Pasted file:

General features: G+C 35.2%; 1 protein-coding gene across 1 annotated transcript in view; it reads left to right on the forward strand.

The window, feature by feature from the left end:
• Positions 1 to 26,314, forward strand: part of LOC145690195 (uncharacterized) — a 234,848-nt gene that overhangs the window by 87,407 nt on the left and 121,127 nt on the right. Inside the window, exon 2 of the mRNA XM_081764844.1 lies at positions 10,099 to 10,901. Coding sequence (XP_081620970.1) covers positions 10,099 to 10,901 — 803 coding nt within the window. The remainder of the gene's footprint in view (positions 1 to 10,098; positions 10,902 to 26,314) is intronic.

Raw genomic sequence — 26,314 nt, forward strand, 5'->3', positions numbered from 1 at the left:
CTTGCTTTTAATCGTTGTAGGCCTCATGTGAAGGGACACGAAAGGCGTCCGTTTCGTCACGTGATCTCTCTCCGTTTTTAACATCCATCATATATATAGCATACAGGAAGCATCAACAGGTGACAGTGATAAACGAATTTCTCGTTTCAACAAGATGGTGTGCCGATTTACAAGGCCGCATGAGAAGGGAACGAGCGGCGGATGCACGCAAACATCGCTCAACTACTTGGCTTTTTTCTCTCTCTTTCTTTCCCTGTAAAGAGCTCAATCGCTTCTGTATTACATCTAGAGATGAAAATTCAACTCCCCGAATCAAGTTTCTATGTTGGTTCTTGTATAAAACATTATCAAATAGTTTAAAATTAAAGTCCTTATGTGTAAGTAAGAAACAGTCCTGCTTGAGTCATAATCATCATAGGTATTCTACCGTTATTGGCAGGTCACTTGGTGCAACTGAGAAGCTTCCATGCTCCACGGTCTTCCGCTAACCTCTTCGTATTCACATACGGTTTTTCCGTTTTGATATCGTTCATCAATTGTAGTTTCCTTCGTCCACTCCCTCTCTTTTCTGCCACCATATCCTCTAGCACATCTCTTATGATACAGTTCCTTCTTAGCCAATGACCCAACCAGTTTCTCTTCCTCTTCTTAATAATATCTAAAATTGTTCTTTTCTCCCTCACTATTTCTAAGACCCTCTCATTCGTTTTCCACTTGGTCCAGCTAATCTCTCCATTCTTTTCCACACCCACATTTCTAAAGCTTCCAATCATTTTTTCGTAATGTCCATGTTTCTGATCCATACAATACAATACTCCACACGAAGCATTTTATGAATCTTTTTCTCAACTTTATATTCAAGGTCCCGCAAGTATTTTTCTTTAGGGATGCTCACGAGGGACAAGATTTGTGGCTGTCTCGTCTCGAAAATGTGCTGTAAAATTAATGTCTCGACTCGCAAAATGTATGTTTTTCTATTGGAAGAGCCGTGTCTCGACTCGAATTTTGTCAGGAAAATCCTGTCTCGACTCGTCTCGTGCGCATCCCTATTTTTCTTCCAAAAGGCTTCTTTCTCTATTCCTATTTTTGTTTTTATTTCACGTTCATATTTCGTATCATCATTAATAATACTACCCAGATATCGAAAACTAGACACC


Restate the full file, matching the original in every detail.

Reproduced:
General features: G+C 35.2%; 1 protein-coding gene across 1 annotated transcript in view; it reads left to right on the forward strand.

The window, feature by feature from the left end:
• Positions 1 to 26,314, forward strand: part of LOC145690195 (uncharacterized) — a 234,848-nt gene that overhangs the window by 87,407 nt on the left and 121,127 nt on the right. Inside the window, exon 2 of the mRNA XM_081764844.1 lies at positions 10,099 to 10,901. Coding sequence (XP_081620970.1) covers positions 10,099 to 10,901 — 803 coding nt within the window. The remainder of the gene's footprint in view (positions 1 to 10,098; positions 10,902 to 26,314) is intronic.

Raw genomic sequence — 26,314 nt, forward strand, 5'->3', positions numbered from 1 at the left:
CTTGCTTTTAATCGTTGTAGGCCTCATGTGAAGGGACACGAAAGGCGTCCGTTTCGTCACGTGATCTCTCTCCGTTTTTAACATCCATCATATATATAGCATACAGGAAGCATCAACAGGTGACAGTGATAAACGAATTTCTCGTTTCAACAAGATGGTGTGCCGATTTACAAGGCCGCATGAGAAGGGAACGAGCGGCGGATGCACGCAAACATCGCTCAACTACTTGGCTTTTTTCTCTCTCTTTCTTTCCCTGTAAAGAGCTCAATCGCTTCTGTATTACATCTAGAGATGAAAATTCAACTCCCCGAATCAAGTTTCTATGTTGGTTCTTGTATAAAACATTATCAAATAGTTTAAAATTAAAGTCCTTATGTGTAAGTAAGAAACAGTCCTGCTTGAGTCATAATCATCATAGGTATTCTACCGTTATTGGCAGGTCACTTGGTGCAACTGAGAAGCTTCCATGCTCCACGGTCTTCCGCTAACCTCTTCGTATTCACATACGGTTTTTCCGTTTTGATATCGTTCATCAATTGTAGTTTCCTTCGTCCACTCCCTCTCTTTTCTGCCACCATATCCTCTAGCACATCTCTTATGATACAGTTCCTTCTTAGCCAATGACCCAACCAGTTTCTCTTCCTCTTCTTAATAATATCTAAAATTGTTCTTTTCTCCCTCACTATTTCTAAGACCCTCTCATTCGTTTTCCACTTGGTCCAGCTAATCTCTCCATTCTTTTCCACACCCACATTTCTAAAGCTTCCAATCATTTTTTCGTAATGTCCATGTTTCTGATCCATACAATACAATACTCCACACGAAGCATTTTATGAATCTTTTTCTCAACTTTATATTCAAGGTCCCGCAAGTATTTTTCTTTAGGGATGCTCACGAGGGACAAGATTTGTGGCTGTCTCGTCTCGAAAATGTGCTGTAAAATTAATGTCTCGACTCGCAAAATGTATGTTTTTCTATTGGAAGAGCCGTGTCTCGACTCGAATTTTGTCAGGAAAATCCTGTCTCGACTCGTCTCGTGCGCATCCCTATTTTTCTTCCAAAAGGCTTCTTTCTCTATTCCTATTTTTGTTTTTATTTCACGTTCATATTTCGTATCATCATTAATAATACTACCCAGATATCGAAAACTAGACACC